Ankylosing spondylitis (AS) is a long-term type of arthritis. It most commonly affects the bones and joints at the base of the spine where it connects with the pelvis.
These joints become swollen and inflamed. Over time, the affected spinal bones join together.
The cause of ankylosing spondylitis is unknown. Genes seem to play a role.
The disease most often begins between ages 20 and 40, but it may begin before age 10. It affects more males than females.
The disease starts with low back pain that comes and goes. Low back pain is present most of the time as the condition progresses.
Other parts of your body that may be stiff and painful include:
Fatigue is also a common symptom.
Less common symptoms include:
Ankylosing spondylitis may occur with other conditions, such as:
Exams and Tests
Tests may include:
Your health care provider may prescribe drugs (NSAIDs) to reduce swelling and pain.
You may also need stronger medicines to control pain and swelling, such as:
Surgery may be done if pain or joint damage is severe.
Exercises can help improve posture and breathing. Lying flat on your back at night can help you keep a normal posture.
The course of the disease is hard to predict. Most people are able to function unless they have a lot of damage to the hips. Treatment with NSAIDS often reduces the pain and swelling. Treatment with TNF inhibitors appears to slow progression of the spine arthritis.
Rarely, people may have problems with:
When to Contact a Medical Professional
Call your health care provider if:
Callhoff J, Sieper J, Weiß A, et al. Efficacy of TNFa blockers in patients with ankylosing spondylitis and non-radiographic axial spondyloarthritis: a meta-analysis. Ann Rheum Dis. 2014. PMID: 24718959 www.ncbi.nlm.nih.gov/pubmed/24718959.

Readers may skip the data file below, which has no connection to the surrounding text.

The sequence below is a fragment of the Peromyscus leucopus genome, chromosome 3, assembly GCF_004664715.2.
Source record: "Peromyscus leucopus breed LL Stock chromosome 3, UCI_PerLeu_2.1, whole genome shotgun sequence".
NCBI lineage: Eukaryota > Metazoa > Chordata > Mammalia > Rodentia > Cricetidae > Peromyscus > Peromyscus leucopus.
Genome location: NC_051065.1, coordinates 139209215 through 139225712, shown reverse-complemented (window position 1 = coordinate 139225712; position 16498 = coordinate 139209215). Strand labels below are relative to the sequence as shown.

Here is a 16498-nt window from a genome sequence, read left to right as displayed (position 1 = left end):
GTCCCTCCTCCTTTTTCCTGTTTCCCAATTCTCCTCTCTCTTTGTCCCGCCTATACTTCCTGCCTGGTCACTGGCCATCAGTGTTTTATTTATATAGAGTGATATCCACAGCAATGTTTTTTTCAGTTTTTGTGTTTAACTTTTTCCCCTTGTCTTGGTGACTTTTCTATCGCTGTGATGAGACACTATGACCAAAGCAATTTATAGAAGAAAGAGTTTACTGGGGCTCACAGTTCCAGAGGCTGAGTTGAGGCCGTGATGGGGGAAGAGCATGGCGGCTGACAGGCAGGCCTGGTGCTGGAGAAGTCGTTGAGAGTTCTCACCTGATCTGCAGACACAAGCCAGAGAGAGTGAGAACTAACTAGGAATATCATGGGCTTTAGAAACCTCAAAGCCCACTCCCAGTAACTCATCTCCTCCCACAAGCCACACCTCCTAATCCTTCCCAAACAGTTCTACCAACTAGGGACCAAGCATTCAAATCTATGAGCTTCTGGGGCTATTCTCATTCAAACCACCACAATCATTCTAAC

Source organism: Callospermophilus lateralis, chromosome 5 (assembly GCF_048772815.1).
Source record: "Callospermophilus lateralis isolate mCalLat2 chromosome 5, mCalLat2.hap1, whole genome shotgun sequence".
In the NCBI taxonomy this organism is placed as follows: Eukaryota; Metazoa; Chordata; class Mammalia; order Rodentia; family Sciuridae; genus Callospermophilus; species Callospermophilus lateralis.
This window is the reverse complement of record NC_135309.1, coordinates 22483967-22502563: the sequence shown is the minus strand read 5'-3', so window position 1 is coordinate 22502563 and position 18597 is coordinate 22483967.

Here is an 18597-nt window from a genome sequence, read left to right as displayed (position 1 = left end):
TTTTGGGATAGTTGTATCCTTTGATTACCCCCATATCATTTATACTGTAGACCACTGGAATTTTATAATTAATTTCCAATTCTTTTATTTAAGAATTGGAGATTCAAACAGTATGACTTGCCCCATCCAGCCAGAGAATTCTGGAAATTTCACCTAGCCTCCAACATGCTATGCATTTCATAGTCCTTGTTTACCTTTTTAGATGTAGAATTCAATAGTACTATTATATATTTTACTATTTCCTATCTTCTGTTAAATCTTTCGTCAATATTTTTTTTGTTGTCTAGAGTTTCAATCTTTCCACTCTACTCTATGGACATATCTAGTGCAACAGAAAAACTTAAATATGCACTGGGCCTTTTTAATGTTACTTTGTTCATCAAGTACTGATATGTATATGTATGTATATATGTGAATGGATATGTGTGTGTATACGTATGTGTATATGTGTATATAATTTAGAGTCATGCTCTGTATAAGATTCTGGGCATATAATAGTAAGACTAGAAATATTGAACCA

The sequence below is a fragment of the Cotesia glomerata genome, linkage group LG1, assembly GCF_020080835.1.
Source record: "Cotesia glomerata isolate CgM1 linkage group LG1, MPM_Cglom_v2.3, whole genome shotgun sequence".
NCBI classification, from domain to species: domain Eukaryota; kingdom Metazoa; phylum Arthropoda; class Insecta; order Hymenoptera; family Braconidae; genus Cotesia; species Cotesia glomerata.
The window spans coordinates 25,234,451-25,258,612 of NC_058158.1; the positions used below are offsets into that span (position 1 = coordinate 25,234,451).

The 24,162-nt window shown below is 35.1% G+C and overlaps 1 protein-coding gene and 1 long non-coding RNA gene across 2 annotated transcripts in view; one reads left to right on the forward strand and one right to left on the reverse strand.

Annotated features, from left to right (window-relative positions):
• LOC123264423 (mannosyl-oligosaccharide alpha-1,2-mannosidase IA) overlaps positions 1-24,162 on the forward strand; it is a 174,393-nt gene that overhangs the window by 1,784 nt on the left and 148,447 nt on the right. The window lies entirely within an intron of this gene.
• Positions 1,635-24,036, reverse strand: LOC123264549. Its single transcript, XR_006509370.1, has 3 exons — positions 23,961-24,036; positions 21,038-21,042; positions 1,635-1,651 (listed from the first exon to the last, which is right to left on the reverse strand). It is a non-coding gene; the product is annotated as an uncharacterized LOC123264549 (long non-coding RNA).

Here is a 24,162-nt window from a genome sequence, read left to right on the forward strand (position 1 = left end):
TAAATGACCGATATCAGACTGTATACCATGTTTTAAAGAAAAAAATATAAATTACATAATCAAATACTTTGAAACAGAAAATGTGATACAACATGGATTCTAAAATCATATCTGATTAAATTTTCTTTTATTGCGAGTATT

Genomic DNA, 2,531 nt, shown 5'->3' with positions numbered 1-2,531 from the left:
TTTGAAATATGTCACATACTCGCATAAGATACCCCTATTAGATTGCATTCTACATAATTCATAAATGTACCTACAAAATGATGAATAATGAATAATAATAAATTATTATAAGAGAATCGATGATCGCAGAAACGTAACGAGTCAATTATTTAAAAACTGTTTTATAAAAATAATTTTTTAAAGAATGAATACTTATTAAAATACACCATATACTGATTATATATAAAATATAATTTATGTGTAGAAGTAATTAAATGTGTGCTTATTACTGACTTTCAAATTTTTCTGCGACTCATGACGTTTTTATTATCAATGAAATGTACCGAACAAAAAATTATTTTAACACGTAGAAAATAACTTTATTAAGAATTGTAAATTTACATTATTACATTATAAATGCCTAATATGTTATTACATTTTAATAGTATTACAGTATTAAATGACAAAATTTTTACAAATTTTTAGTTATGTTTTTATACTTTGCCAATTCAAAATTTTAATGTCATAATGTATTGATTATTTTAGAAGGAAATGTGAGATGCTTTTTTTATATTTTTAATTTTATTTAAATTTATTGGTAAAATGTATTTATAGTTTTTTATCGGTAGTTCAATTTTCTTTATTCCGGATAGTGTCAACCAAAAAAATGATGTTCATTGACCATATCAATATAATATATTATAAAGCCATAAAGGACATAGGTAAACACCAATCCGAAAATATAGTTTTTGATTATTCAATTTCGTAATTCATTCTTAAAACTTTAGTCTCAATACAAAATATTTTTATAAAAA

Inman RD. The spondyloarthropathies In: Goldman L, Schafer AI, eds. Goldman's Cecil Medicine. 25th ed. Philadelphia, PA: Elsevier Saunders; 2016:chap 265.
Sieper J, van der Heijde D, Landewé R, et al. New criteria for inflammatory back pain in patients with chronic back pain: a real patient exercise by experts from the Assessment of SpondyloArthritis international Society (ASAS). Ann Rheum Dis. 2009; 68:784. PMID: 19147614 www.ncbi.nlm.nih.gov/pubmed/19147614.
Yu D, Lories R, Inman RD. Pathogenesis of ankylosing spondylitis and reactive arthritis. In: Firestein GS, Budd RC, Gabriel SE, et al, eds. Kelley's Textbook of Rheumatology. 9th ed. Philadelphia, PA: Elsevier Saunders; 2012:chap 74.
Review Date: 1/20/2015
Reviewed By: Gordon A. Starkebaum, MD, Professor of Medicine, Division of Rheumatology, University of Washington School of Medicine, Seattle, WA. Also reviewed by David Zieve, MD, MHA, Isla Ogilvie, PhD, and the A.D.A.M. Editorial team.
The information provided herein should not be used during any medical emergency or for the diagnosis or treatment of any medical condition. A licensed medical professional should be consulted for diagnosis and treatment of any and all medical conditions. Links to other sites are provided for information only -- they do not constitute endorsements of those other sites. © 1997- A.D.A.M., Inc. Any duplication or distribution of the information contained herein is strictly prohibited.